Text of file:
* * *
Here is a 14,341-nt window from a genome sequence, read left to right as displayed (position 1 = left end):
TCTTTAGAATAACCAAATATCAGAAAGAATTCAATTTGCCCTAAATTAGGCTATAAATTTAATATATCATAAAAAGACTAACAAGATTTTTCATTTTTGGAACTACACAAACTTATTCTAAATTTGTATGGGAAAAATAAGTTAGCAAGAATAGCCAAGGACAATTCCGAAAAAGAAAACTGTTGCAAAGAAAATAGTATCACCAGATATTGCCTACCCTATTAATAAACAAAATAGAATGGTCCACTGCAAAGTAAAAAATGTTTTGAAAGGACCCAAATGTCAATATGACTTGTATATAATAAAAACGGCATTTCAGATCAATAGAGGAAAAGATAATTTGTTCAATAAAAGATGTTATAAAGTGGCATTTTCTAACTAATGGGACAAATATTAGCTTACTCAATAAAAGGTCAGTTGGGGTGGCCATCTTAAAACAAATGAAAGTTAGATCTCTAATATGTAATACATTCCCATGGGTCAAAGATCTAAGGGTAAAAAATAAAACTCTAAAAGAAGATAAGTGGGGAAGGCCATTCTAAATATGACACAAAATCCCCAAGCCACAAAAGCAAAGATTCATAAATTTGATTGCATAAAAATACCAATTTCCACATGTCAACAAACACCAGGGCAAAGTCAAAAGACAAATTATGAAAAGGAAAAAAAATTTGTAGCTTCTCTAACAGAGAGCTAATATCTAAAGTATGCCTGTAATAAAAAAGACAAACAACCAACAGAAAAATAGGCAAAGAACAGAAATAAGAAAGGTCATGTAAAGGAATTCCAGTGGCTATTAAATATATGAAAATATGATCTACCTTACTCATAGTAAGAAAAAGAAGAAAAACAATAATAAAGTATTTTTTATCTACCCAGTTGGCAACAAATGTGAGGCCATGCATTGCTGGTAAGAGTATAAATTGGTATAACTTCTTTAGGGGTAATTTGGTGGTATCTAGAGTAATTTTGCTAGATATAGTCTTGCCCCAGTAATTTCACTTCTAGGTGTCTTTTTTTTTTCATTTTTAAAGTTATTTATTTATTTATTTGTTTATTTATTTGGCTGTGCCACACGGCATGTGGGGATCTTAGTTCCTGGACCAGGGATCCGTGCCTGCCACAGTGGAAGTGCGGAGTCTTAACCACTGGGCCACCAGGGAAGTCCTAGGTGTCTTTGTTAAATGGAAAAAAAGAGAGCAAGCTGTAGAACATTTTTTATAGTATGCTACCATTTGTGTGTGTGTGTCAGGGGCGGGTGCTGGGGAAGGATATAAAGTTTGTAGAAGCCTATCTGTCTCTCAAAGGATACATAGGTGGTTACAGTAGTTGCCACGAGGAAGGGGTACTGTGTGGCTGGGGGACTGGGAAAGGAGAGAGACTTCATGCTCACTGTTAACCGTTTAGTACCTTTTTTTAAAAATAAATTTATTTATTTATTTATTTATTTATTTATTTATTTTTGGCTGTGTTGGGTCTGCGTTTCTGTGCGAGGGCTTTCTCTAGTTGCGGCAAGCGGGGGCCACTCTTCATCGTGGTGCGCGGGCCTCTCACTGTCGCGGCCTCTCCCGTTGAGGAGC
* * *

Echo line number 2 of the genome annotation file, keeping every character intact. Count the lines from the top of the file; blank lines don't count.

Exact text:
TCTTTAGAATAACCAAATATCAGAAAGAATTCAATTTGCCCTAAATTAGGCTATAAATTTAATATATCATAAAAAGACTAACAAGATTTTTCATTTTTGGAACTACACAAACTTATTCTAAATTTGTATGGGAAAAATAAGTTAGCAAGAATAGCCAAGGACAATTCCGAAAAAGAAAACTGTTGCAAAGAAAATAGTATCACCAGATATTGCCTACCCTATTAATAAACAAAATAGAATGGTCCACTGCAAAGTAAAAAATGTTTTGAAAGGACCCAAATGTCAATATGACTTGTATATAATAAAAACGGCATTTCAGATCAATAGAGGAAAAGATAATTTGTTCAATAAAAGATGTTATAAAGTGGCATTTTCTAACTAATGGGACAAATATTAGCTTACTCAATAAAAGGTCAGTTGGGGTGGCCATCTTAAAACAAATGAAAGTTAGATCTCTAATATGTAATACATTCCCATGGGTCAAAGATCTAAGGGTAAAAAATAAAACTCTAAAAGAAGATAAGTGGGGAAGGCCATTCTAAATATGACACAAAATCCCCAAGCCACAAAAGCAAAGATTCATAAATTTGATTGCATAAAAATACCAATTTCCACATGTCAACAAACACCAGGGCAAAGTCAAAAGACAAATTATGAAAAGGAAAAAAAATTTGTAGCTTCTCTAACAGAGAGCTAATATCTAAAGTATGCCTGTAATAAAAAAGACAAACAACCAACAGAAAAATAGGCAAAGAACAGAAATAAGAAAGGTCATGTAAAGGAATTCCAGTGGCTATTAAATATATGAAAATATGATCTACCTTACTCATAGTAAGAAAAAGAAGAAAAACAATAATAAAGTATTTTTTATCTACCCAGTTGGCAACAAATGTGAGGCCATGCATTGCTGGTAAGAGTATAAATTGGTATAACTTCTTTAGGGGTAATTTGGTGGTATCTAGAGTAATTTTGCTAGATATAGTCTTGCCCCAGTAATTTCACTTCTAGGTGTCTTTTTTTTTTCATTTTTAAAGTTATTTATTTATTTATTTGTTTATTTATTTGGCTGTGCCACACGGCATGTGGGGATCTTAGTTCCTGGACCAGGGATCCGTGCCTGCCACAGTGGAAGTGCGGAGTCTTAACCACTGGGCCACCAGGGAAGTCCTAGGTGTCTTTGTTAAATGGAAAAAAAGAGAGCAAGCTGTAGAACATTTTTTATAGTATGCTACCATTTGTGTGTGTGTGTCAGGGGCGGGTGCTGGGGAAGGATATAAAGTTTGTAGAAGCCTATCTGTCTCTCAAAGGATACATAGGTGGTTACAGTAGTTGCCACGAGGAAGGGGTACTGTGTGGCTGGGGGACTGGGAAAGGAGAGAGACTTCATGCTCACTGTTAACCGTTTAGTACCTTTTTTTAAAAATAAATTTATTTATTTATTTATTTATTTATTTATTTATTTTTGGCTGTGTTGGGTCTGCGTTTCTGTGCGAGGGCTTTCTCTAGTTGCGGCAAGCGGGGGCCACTCTTCATCGTGGTGCGCGGGCCTCTCACTGTCGCGGCCTCTCCCGTTGAGGAGC